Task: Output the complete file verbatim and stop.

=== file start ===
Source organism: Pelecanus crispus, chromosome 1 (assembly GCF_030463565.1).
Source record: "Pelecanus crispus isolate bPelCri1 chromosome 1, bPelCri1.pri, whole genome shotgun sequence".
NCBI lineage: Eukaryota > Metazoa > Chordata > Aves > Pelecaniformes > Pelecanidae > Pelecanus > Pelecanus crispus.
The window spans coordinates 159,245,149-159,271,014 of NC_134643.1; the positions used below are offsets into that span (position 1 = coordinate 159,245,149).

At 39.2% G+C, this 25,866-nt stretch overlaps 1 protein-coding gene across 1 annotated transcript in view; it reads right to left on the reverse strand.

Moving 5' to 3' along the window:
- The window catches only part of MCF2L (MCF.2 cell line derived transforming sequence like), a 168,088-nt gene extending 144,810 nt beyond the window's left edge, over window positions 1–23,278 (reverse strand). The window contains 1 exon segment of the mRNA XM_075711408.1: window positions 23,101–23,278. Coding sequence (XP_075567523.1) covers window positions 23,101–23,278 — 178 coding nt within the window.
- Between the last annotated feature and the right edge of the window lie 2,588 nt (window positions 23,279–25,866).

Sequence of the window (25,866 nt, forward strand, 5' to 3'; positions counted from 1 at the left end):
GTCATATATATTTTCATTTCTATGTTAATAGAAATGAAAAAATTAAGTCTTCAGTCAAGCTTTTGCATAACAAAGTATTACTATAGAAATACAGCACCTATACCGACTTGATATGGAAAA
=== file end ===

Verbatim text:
Source organism: Pelecanus crispus, chromosome 1 (assembly GCF_030463565.1).
Source record: "Pelecanus crispus isolate bPelCri1 chromosome 1, bPelCri1.pri, whole genome shotgun sequence".
NCBI lineage: Eukaryota > Metazoa > Chordata > Aves > Pelecaniformes > Pelecanidae > Pelecanus > Pelecanus crispus.
The window spans coordinates 159,245,149-159,271,014 of NC_134643.1; the positions used below are offsets into that span (position 1 = coordinate 159,245,149).

At 39.2% G+C, this 25,866-nt stretch overlaps 1 protein-coding gene across 1 annotated transcript in view; it reads right to left on the reverse strand.

Moving 5' to 3' along the window:
- The window catches only part of MCF2L (MCF.2 cell line derived transforming sequence like), a 168,088-nt gene extending 144,810 nt beyond the window's left edge, over window positions 1–23,278 (reverse strand). The window contains 1 exon segment of the mRNA XM_075711408.1: window positions 23,101–23,278. Coding sequence (XP_075567523.1) covers window positions 23,101–23,278 — 178 coding nt within the window.
- Between the last annotated feature and the right edge of the window lie 2,588 nt (window positions 23,279–25,866).

Sequence of the window (25,866 nt, forward strand, 5' to 3'; positions counted from 1 at the left end):
GTCATATATATTTTCATTTCTATGTTAATAGAAATGAAAAAATTAAGTCTTCAGTCAAGCTTTTGCATAACAAAGTATTACTATAGAAATACAGCACCTATACCGACTTGATATGGAAAA